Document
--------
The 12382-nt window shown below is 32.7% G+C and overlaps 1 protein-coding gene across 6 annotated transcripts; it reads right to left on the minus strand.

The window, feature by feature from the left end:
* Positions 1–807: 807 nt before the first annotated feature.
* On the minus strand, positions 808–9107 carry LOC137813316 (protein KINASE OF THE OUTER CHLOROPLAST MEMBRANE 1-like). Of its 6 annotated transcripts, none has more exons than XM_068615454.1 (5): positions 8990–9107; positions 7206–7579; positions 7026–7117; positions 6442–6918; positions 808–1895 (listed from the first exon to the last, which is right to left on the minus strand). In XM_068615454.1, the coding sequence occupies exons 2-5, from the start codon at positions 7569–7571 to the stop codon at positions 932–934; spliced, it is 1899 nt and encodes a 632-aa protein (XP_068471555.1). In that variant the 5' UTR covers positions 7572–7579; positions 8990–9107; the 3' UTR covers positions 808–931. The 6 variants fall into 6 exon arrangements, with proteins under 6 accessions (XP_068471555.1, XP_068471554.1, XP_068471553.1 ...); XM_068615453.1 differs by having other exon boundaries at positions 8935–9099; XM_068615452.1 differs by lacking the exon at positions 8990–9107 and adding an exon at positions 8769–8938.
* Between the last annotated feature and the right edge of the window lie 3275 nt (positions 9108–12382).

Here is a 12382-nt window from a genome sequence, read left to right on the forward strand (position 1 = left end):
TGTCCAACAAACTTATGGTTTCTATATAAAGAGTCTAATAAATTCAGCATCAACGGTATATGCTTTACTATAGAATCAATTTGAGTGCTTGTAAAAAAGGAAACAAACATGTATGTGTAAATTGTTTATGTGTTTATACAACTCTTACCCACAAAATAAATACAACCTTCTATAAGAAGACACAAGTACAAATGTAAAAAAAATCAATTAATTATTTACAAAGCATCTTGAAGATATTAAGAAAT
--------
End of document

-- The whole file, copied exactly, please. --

The 12382-nt window shown below is 32.7% G+C and overlaps 1 protein-coding gene across 6 annotated transcripts; it reads right to left on the minus strand.

The window, feature by feature from the left end:
* Positions 1–807: 807 nt before the first annotated feature.
* On the minus strand, positions 808–9107 carry LOC137813316 (protein KINASE OF THE OUTER CHLOROPLAST MEMBRANE 1-like). Of its 6 annotated transcripts, none has more exons than XM_068615454.1 (5): positions 8990–9107; positions 7206–7579; positions 7026–7117; positions 6442–6918; positions 808–1895 (listed from the first exon to the last, which is right to left on the minus strand). In XM_068615454.1, the coding sequence occupies exons 2-5, from the start codon at positions 7569–7571 to the stop codon at positions 932–934; spliced, it is 1899 nt and encodes a 632-aa protein (XP_068471555.1). In that variant the 5' UTR covers positions 7572–7579; positions 8990–9107; the 3' UTR covers positions 808–931. The 6 variants fall into 6 exon arrangements, with proteins under 6 accessions (XP_068471555.1, XP_068471554.1, XP_068471553.1 ...); XM_068615453.1 differs by having other exon boundaries at positions 8935–9099; XM_068615452.1 differs by lacking the exon at positions 8990–9107 and adding an exon at positions 8769–8938.
* Between the last annotated feature and the right edge of the window lie 3275 nt (positions 9108–12382).

Here is a 12382-nt window from a genome sequence, read left to right on the forward strand (position 1 = left end):
TGTCCAACAAACTTATGGTTTCTATATAAAGAGTCTAATAAATTCAGCATCAACGGTATATGCTTTACTATAGAATCAATTTGAGTGCTTGTAAAAAAGGAAACAAACATGTATGTGTAAATTGTTTATGTGTTTATACAACTCTTACCCACAAAATAAATACAACCTTCTATAAGAAGACACAAGTACAAATGTAAAAAAAATCAATTAATTATTTACAAAGCATCTTGAAGATATTAAGAAAT